free-range thinking · april 2001
If persuading an audience is part of your job, a new course at Quinnipiac University School of Law has valuable insights for you.
At Quinnipiac University in Connecticut, three law professors have created a course that is breaking new ground in legal education. Entitled "Visual Persuasion in the Law," the course teaches law students how to supplement their oral arguments with visual elements to make a more compelling case. "Our culture is increasingly visual," says Neal Feigenson, a co-creator of the course and author of the book, Legal Blame: How Jurors Think and Talk About Accidents. "Not coincidentally, visual communication is playing a larger and larger role in the courtroom."
But this isn't merely a series of lessons about creating more colorful charts or holding up bloodstained gloves in just the right way. Feigenson and his colleagues, Richard Sherwin and Christina Spiesel, recognize that much of the common sense and shared knowledge found in a jury box today comes from television and movies. Consequently, they believe their students will communicate more effectively once they understand how popular storytelling and iconography work in a media-saturated world. Talking with Feigenson earlier this year, I heard several pieces of advice that would benefit anyone who must make a case to a larger audience, beginning with:
One picture is worth the thousand
words you can't say.
In Visual Persuasion: The Role of Images in Advertising, author Paul Messaris explains how this same technique is used in environmental ads. A picture of a clearcut forest, for example, will appeal to the reader's aesthetic sensibility without having to explicitly say, "Gosh, doesn't this look terrible." As Messaris points out, "These are messages that an environmental advocate might be reluctant to put into words. They seem too vulnerable on grounds of superficiality or elitism. But because of the open-ended, implicit nature of meaning in visual syntax, equivalent messages can be expressed with much greater impunity through images." In short: when you're in sensitive territory, don't say it, display it.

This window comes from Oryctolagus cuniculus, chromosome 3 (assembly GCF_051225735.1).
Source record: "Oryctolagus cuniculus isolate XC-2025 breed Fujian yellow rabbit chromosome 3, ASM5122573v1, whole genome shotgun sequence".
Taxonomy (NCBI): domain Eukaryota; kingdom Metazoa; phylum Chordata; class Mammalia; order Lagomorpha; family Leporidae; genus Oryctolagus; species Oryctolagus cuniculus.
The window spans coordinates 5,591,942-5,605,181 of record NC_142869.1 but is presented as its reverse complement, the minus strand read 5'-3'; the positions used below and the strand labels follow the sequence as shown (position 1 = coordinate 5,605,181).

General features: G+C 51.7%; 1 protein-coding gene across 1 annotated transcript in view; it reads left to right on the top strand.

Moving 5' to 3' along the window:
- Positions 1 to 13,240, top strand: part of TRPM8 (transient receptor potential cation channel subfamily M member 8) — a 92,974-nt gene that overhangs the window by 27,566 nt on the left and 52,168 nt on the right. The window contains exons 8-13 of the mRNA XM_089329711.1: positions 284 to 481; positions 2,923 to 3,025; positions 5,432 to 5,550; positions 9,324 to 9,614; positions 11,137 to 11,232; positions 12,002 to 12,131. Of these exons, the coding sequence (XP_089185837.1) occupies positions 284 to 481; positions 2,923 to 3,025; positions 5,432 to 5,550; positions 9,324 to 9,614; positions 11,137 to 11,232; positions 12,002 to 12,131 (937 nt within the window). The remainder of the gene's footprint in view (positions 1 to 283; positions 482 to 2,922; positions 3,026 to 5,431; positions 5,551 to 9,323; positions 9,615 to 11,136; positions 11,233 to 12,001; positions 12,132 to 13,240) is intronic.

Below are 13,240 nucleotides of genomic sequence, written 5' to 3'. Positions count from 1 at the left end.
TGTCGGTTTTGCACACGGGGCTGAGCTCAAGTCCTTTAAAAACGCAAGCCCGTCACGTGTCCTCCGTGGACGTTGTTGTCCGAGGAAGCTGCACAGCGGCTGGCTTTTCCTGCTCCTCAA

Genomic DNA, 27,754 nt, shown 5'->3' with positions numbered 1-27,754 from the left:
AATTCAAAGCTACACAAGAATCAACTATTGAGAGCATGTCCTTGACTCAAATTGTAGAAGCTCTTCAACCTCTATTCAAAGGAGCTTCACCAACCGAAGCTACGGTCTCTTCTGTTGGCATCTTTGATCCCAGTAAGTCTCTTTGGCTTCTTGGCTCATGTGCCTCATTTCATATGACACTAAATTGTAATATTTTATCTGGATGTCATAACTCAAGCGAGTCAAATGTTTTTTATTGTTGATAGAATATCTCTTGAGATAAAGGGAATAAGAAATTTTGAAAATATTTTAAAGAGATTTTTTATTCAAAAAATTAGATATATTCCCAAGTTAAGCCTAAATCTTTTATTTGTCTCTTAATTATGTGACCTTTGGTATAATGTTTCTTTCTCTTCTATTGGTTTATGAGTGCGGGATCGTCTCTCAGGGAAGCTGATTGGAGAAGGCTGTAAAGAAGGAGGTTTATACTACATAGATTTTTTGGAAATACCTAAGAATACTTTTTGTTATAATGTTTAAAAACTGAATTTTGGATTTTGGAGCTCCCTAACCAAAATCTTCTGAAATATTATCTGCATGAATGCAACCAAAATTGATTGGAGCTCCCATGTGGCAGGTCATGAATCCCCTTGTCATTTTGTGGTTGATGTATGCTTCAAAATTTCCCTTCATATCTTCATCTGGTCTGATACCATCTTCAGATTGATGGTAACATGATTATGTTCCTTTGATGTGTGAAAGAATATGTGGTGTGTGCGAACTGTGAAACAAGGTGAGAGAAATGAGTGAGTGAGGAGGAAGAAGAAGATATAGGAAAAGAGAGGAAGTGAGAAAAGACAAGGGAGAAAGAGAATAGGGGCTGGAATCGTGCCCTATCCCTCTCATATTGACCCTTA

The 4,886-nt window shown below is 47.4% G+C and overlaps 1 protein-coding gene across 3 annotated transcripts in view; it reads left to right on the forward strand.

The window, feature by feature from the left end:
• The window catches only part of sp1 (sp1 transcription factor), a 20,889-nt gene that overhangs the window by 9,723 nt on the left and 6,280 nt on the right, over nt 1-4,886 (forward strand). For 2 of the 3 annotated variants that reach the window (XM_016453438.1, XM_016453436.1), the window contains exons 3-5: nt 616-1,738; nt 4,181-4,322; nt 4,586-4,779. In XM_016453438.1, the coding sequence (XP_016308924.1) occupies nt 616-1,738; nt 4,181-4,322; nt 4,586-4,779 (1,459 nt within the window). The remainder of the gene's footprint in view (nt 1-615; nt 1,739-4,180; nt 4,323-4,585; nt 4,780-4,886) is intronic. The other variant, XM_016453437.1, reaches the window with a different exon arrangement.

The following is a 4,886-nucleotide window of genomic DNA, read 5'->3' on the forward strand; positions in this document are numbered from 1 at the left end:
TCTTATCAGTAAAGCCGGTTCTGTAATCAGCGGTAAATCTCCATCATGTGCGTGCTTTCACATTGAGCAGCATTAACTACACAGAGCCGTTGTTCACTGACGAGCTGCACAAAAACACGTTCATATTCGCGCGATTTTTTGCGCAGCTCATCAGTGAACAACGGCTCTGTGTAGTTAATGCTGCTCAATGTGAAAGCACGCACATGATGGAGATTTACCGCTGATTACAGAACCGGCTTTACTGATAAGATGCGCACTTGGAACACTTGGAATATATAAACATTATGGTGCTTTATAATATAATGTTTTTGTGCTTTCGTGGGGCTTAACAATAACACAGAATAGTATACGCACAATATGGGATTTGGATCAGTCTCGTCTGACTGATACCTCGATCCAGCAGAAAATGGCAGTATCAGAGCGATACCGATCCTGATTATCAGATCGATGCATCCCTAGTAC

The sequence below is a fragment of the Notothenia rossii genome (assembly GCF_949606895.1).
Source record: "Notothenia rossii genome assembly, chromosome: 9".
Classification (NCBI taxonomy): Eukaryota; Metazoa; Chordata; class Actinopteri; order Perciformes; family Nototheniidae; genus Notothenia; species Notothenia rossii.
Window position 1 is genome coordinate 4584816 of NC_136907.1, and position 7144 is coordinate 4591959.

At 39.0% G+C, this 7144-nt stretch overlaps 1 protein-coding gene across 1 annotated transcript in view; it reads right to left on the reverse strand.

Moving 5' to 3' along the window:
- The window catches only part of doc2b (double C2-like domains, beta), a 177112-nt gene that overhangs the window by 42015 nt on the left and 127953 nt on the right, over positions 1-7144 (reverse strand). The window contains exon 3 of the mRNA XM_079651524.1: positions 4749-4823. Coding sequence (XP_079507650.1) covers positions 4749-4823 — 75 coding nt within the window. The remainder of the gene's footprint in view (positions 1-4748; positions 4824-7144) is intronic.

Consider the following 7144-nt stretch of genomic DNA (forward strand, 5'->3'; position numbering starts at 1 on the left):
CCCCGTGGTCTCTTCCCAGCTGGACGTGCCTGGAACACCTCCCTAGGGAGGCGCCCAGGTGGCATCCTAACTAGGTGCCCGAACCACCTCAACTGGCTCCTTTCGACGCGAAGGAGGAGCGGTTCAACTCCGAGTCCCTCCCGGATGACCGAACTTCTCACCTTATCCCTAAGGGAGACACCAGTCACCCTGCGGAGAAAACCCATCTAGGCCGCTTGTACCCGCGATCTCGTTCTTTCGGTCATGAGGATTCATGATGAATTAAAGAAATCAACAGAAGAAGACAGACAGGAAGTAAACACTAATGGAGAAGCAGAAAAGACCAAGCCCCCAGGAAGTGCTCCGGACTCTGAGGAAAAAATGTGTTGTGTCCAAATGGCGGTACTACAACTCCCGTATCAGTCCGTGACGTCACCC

It's what you say and
how you say it.
Everyone needs a "theory of
Influence: The Psychology of Persuasion by Robert
Visual Persuasion: The Role of Images in Advertising,
by Paul Messaris
Descartes' Error: Emotion, Reason, and the Human
Brain, by Dr. Antonio Damasio
A Better Way to Vote
After debating whether or not to go forward with a new fundraising plan, the directors of a public interest group vote 9 to 1 to approve. When the development director seeks help implementing the new fund drive, however, almost all of the directors bail out. What went wrong? The disconnect can frequently be traced to the voting process, because simple yes-or-no votes do not tease out concerns which may be lurking in the background. So let's try that vote again, but this time we'll give the directors more choices. Using "gradients of agreement" (a process I discovered in Sam Kaner's excellent book, Facilitator's Guide to Participatory Decision-Making), here's what that same vote might look like:
Now it's evident that only 1 director whole-heartedly supported the plan while 9 others had doubts or outright opposed it. Given this result, the group would undoubtedly have continued discussion until a more satisfactory plan was designed. Holding a preliminary, non-binding vote with gradients of agreement is an excellent way to discover what people are thinking as you work to build consensus.